I want to give you storing information, but somehow I doubt you will need to use it. Anyway, the crepes freeze well, but you must place parchment paper between each piece to be able to separate it when needed for use. You can freeze the crepes at least for 4 weeks, but some recommend up to two months. Remember, however, that these are not filled crepes, just simple, plain crepes.
When you decide to use it, move the crepes from the freezer to the refrigerator overnight. Filled crepes you can keep in the refrigerator for 2-3 days only.
Did you know that the word crepe comes from the Latin word for curly/wavy? – most likely due to the curling of the edge of the crepe as it dries during cooking – (on Food and Cooking by Harold McGee).
But let’s start to cook.
“Gundel Palacsinta” , or Walnut Crepes with Chocolate Sauce
- 1 cup (8 oz, 250 mL) milk
- 3 eggs
- 1 cup (150g) flour
- 2 oz/60g sweet, unsalted butter
- 1 teaspoons (5 mL) vanilla
- 1 tablespoons (15 mL) rum
- 1/8 teaspoons salt
- 125g walnuts
- 2 oz/60g raisins
- 2 oz/60g granulated sugar
- Zest of 1/2 a lemon
- 4 tbsp dark rum or brandy
- 3 tablespoons (50 g) Dutch cocoa powder
- 3 tablespoons (50 g) granulated sugar
- 3 egg yolks
- 200ml milk
- 100ml heavy cream
Preparing the Crepes
- Whisk the eggs with a fork
- Pour the eggs into the milk and whisk it well.
- Pour this mixture into the flour and mix it well
- Try to make a smooth batter.
- Add the rest of the ingredients and mix it one more time.
- Strain the mix into a bowl, cover it with a plastic wrap right on the surface and place it in the refrigerator to rest for 1 hour.
Preparing the Filling
- Finely chop the walnuts and mix it with the granulated sugar.
- Add the raisins ,the zest and the rum and mix it ell.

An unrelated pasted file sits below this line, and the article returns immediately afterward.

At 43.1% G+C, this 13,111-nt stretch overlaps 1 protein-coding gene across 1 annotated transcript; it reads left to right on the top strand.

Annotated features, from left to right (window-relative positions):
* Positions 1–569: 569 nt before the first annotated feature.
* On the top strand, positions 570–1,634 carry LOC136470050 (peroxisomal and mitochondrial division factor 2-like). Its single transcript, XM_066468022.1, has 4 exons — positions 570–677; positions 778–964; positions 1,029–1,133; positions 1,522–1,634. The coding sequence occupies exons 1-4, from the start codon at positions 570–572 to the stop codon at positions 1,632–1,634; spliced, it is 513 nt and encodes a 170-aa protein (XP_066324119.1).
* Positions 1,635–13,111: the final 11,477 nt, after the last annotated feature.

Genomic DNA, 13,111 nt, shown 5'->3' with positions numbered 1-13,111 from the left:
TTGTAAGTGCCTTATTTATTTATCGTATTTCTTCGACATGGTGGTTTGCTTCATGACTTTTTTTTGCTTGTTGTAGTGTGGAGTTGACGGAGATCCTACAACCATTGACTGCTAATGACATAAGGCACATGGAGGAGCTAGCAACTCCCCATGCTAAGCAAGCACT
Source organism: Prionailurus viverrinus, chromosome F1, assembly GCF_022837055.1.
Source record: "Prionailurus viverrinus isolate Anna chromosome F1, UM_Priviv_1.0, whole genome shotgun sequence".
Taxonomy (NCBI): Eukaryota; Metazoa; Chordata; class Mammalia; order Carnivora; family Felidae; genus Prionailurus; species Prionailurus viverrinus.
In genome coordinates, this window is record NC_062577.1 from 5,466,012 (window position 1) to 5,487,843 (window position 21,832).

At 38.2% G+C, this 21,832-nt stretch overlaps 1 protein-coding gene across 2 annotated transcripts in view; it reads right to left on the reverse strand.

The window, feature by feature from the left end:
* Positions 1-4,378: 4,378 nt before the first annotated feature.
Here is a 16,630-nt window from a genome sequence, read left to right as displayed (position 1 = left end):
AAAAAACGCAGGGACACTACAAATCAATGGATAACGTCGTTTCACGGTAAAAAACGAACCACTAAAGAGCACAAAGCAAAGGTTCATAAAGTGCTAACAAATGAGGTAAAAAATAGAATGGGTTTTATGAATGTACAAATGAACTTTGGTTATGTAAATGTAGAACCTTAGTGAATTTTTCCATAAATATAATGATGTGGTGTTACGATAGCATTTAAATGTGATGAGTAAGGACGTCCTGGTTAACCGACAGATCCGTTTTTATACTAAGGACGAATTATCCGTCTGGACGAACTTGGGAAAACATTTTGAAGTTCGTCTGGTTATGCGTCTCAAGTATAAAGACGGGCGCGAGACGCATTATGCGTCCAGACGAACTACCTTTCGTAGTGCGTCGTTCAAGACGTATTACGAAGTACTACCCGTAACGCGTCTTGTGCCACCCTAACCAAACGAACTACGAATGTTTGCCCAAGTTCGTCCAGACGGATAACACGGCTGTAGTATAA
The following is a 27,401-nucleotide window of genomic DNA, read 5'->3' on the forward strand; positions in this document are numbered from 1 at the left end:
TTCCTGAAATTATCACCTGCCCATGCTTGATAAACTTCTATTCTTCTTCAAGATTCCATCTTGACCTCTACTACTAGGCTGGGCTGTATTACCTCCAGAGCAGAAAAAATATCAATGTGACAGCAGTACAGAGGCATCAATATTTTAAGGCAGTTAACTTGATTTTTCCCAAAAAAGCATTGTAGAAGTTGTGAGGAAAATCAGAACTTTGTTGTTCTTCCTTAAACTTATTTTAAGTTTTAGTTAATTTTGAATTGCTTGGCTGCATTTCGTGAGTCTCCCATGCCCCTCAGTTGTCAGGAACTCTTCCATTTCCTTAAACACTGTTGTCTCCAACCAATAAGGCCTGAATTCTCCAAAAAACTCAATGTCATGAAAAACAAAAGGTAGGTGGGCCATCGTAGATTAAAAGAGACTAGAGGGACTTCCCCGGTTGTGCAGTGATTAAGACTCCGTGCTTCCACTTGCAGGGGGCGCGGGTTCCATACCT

- Put it aside until use.
Prepare the Chocolate Sauce
- Whisk the egg yolks with a fork.
- Mix the cocoa powder with the sugar.
- Add the egg yolks to the cacao powder and mix it.
- Bring the milk and cream to boil then pour it over the cocoa powder mix.
- Return the mix to the heat and cook it over low fires until the custard thickens.
- You need to stir the custard continuously.
- Remove the custard from the heat and add the finely chopped chocolate and rum, stirring until combined.
- Keep the sauce warm while cooking the crepes.
Continue to Prepare the Crepes
- Heat a 8 or 9-inch skillet
- Add a knob of butter and swirl the pan to allow the butter to cover the entire bottom of the skillet.
- alternatively, you can use a pastry brush and brush the melted butter all over the skillet.
- When the butter is foaming, pour in a ¼ cup (dry measure) of the crepe batter, tilting and swirling the skillet around so that the batter covers the entire bottom of the skillet.
- Cook over a medium heat until the crepe is golden brown underneath.
- Turn the crepe with a spatula to cook the other side
- When done, transfer to a plate.
- Continue with the rest of the batter and set aside.
- Place a spoonful of the walnut filling on the crepe and roll it up with the open side to be placed on the plate.
- Repeat the same steps with the remaining crepes.
Serving this Elaborate Dessert
- Usual serving size is two crepes.
- Drizzle the chocolate across the crepes
- Pour warmed up rum, or cognac on the crepes and ignite it
- If flaming makes you a little nervous – as it does me – sprinkle a few drops of rum over the pancakes that are covered with the chocolate sauce and serve it.
Please go check Katherine Martinelli’s blog. You’ll find more pictures like the one below; a recipe that you will want to place into your collection and enjoy Katherine ‘s writing about food, travel, nature and just about anything beautiful life has to offer with the enhancement through Katherine’s eyes.
23-layers of wonder